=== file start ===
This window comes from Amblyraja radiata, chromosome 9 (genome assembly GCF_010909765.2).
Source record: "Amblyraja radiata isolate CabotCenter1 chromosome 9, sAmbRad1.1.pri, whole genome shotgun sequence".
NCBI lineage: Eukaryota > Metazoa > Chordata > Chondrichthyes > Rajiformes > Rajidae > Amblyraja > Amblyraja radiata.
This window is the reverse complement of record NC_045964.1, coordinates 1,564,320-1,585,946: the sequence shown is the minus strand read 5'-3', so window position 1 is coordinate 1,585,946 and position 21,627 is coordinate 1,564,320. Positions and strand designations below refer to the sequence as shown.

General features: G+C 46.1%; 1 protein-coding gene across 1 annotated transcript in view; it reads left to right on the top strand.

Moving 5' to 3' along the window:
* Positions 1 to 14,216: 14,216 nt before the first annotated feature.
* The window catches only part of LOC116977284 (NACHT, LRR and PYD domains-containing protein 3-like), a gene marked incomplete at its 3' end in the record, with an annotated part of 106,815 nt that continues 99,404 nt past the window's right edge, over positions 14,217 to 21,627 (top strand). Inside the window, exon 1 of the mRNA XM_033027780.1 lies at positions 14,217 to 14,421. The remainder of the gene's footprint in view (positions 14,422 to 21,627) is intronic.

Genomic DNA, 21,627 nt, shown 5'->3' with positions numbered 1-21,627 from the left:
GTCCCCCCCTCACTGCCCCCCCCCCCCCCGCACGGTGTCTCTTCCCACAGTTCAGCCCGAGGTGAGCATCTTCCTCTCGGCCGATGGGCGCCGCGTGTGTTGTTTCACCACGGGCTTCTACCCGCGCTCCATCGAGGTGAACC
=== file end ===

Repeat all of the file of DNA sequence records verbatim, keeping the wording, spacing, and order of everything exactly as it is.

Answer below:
This window comes from Amblyraja radiata, chromosome 9 (genome assembly GCF_010909765.2).
Source record: "Amblyraja radiata isolate CabotCenter1 chromosome 9, sAmbRad1.1.pri, whole genome shotgun sequence".
NCBI lineage: Eukaryota > Metazoa > Chordata > Chondrichthyes > Rajiformes > Rajidae > Amblyraja > Amblyraja radiata.
This window is the reverse complement of record NC_045964.1, coordinates 1,564,320-1,585,946: the sequence shown is the minus strand read 5'-3', so window position 1 is coordinate 1,585,946 and position 21,627 is coordinate 1,564,320. Positions and strand designations below refer to the sequence as shown.

General features: G+C 46.1%; 1 protein-coding gene across 1 annotated transcript in view; it reads left to right on the top strand.

Moving 5' to 3' along the window:
* Positions 1 to 14,216: 14,216 nt before the first annotated feature.
* The window catches only part of LOC116977284 (NACHT, LRR and PYD domains-containing protein 3-like), a gene marked incomplete at its 3' end in the record, with an annotated part of 106,815 nt that continues 99,404 nt past the window's right edge, over positions 14,217 to 21,627 (top strand). Inside the window, exon 1 of the mRNA XM_033027780.1 lies at positions 14,217 to 14,421. The remainder of the gene's footprint in view (positions 14,422 to 21,627) is intronic.

Genomic DNA, 21,627 nt, shown 5'->3' with positions numbered 1-21,627 from the left:
GTCCCCCCCTCACTGCCCCCCCCCCCCCCGCACGGTGTCTCTTCCCACAGTTCAGCCCGAGGTGAGCATCTTCCTCTCGGCCGATGGGCGCCGCGTGTGTTGTTTCACCACGGGCTTCTACCCGCGCTCCATCGAGGTGAACC